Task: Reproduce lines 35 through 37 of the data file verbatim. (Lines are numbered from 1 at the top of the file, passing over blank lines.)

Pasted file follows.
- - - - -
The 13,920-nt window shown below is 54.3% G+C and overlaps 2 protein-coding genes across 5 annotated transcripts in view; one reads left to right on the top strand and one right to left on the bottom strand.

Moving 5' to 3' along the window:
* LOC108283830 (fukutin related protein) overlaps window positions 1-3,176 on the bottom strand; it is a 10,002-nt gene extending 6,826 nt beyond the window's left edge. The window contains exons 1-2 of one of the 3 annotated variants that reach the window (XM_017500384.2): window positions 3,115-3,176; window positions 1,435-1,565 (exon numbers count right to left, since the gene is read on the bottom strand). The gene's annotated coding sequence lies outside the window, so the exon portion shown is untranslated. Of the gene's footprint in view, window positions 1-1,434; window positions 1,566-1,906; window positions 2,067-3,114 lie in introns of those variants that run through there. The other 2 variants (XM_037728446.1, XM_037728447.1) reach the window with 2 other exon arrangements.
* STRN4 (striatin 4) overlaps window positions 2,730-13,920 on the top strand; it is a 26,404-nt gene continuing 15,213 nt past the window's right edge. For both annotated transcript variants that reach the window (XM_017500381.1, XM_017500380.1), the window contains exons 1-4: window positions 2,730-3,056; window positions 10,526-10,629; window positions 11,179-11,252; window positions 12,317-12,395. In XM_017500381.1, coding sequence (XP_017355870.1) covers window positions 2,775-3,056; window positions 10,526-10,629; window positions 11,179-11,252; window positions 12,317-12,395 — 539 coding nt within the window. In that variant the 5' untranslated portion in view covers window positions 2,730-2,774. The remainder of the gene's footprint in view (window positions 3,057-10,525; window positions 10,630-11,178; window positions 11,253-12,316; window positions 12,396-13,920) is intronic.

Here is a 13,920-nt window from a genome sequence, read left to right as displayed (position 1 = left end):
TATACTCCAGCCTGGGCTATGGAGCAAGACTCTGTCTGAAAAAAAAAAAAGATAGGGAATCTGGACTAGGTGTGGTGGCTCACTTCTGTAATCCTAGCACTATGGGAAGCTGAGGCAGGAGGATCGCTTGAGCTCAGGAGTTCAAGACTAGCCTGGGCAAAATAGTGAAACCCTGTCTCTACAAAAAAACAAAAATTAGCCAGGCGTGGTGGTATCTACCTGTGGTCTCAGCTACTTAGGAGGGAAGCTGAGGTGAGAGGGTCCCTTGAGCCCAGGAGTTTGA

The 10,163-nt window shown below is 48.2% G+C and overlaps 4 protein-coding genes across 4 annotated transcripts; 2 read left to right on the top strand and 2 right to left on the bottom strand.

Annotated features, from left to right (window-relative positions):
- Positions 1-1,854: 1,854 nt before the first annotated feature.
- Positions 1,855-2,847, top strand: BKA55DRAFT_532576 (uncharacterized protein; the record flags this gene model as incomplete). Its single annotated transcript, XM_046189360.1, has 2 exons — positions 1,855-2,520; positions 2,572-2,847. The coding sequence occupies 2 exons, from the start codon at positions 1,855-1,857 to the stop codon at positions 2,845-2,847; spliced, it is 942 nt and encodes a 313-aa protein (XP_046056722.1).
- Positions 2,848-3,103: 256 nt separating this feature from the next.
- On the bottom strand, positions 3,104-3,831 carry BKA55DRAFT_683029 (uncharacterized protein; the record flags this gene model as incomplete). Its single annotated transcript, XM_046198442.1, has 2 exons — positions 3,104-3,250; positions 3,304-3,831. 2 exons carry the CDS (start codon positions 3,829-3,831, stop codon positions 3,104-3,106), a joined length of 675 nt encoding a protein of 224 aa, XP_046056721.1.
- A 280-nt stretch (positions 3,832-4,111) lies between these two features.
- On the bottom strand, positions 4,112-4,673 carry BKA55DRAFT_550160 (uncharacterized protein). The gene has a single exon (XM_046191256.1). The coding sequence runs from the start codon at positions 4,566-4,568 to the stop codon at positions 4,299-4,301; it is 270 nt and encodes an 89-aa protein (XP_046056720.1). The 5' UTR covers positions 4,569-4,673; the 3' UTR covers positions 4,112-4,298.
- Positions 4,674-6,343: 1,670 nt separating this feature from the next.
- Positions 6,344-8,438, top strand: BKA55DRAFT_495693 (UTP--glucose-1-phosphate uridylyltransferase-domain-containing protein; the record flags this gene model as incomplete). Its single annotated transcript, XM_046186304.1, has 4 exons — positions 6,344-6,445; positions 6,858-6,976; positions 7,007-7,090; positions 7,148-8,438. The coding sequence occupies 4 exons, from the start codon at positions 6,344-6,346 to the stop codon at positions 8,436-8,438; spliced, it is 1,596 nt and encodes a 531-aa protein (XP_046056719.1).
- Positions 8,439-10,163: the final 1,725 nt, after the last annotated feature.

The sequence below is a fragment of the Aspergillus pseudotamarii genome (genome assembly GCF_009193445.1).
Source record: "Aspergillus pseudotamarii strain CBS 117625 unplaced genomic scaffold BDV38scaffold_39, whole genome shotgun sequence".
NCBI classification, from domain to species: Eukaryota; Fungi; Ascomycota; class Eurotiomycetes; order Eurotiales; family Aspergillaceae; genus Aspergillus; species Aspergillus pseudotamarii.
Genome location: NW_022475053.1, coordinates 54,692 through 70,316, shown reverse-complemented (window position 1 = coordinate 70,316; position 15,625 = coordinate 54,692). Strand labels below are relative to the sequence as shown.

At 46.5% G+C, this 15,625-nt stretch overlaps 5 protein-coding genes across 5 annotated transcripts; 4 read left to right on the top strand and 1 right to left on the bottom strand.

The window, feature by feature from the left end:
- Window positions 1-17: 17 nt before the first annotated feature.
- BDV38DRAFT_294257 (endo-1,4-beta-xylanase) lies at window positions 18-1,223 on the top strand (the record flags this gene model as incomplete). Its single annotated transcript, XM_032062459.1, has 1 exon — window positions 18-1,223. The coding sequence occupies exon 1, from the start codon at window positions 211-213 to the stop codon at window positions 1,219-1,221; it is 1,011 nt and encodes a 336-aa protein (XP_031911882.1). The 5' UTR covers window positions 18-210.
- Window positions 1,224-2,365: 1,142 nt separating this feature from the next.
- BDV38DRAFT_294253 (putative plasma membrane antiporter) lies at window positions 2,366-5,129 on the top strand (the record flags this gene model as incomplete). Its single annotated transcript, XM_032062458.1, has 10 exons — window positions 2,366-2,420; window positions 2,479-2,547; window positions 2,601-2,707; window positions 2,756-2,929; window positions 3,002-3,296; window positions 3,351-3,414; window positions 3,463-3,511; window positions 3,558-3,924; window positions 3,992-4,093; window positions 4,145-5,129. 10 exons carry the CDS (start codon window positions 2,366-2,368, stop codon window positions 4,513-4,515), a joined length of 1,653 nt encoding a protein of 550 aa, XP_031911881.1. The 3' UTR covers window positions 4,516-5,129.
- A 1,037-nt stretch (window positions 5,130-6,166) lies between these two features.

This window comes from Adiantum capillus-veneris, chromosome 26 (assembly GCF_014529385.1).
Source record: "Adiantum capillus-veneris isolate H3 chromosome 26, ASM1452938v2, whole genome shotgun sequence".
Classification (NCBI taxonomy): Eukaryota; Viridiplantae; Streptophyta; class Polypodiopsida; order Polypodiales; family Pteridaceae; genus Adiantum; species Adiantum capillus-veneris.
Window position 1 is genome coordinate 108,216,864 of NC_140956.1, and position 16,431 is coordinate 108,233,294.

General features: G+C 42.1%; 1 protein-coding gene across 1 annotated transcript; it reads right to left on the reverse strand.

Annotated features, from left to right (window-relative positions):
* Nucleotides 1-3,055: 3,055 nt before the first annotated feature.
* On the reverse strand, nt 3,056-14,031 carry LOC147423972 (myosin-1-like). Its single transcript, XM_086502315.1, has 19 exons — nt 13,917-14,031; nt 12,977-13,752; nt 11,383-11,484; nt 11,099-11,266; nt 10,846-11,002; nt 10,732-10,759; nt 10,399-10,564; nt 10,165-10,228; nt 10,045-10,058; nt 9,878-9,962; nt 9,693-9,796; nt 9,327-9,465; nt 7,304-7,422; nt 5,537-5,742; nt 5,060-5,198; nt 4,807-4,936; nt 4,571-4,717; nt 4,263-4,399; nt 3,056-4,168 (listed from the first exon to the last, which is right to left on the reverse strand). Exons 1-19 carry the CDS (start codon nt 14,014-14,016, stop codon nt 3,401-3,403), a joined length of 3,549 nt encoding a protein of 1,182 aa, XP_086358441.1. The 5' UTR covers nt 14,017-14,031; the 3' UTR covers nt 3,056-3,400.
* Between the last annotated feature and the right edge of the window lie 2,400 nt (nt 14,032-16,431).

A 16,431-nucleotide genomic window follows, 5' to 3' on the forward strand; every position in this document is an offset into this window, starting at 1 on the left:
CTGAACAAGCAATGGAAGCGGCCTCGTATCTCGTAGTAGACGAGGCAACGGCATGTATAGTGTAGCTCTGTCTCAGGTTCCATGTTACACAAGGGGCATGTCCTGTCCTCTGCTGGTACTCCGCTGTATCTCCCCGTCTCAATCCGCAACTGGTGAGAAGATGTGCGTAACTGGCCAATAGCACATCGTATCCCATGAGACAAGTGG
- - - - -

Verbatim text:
* Nucleotides 1-3,055: 3,055 nt before the first annotated feature.
* On the reverse strand, nt 3,056-14,031 carry LOC147423972 (myosin-1-like). Its single transcript, XM_086502315.1, has 19 exons — nt 13,917-14,031; nt 12,977-13,752; nt 11,383-11,484; nt 11,099-11,266; nt 10,846-11,002; nt 10,732-10,759; nt 10,399-10,564; nt 10,165-10,228; nt 10,045-10,058; nt 9,878-9,962; nt 9,693-9,796; nt 9,327-9,465; nt 7,304-7,422; nt 5,537-5,742; nt 5,060-5,198; nt 4,807-4,936; nt 4,571-4,717; nt 4,263-4,399; nt 3,056-4,168 (listed from the first exon to the last, which is right to left on the reverse strand). Exons 1-19 carry the CDS (start codon nt 14,014-14,016, stop codon nt 3,401-3,403), a joined length of 3,549 nt encoding a protein of 1,182 aa, XP_086358441.1. The 5' UTR covers nt 14,017-14,031; the 3' UTR covers nt 3,056-3,400.
* Between the last annotated feature and the right edge of the window lie 2,400 nt (nt 14,032-16,431).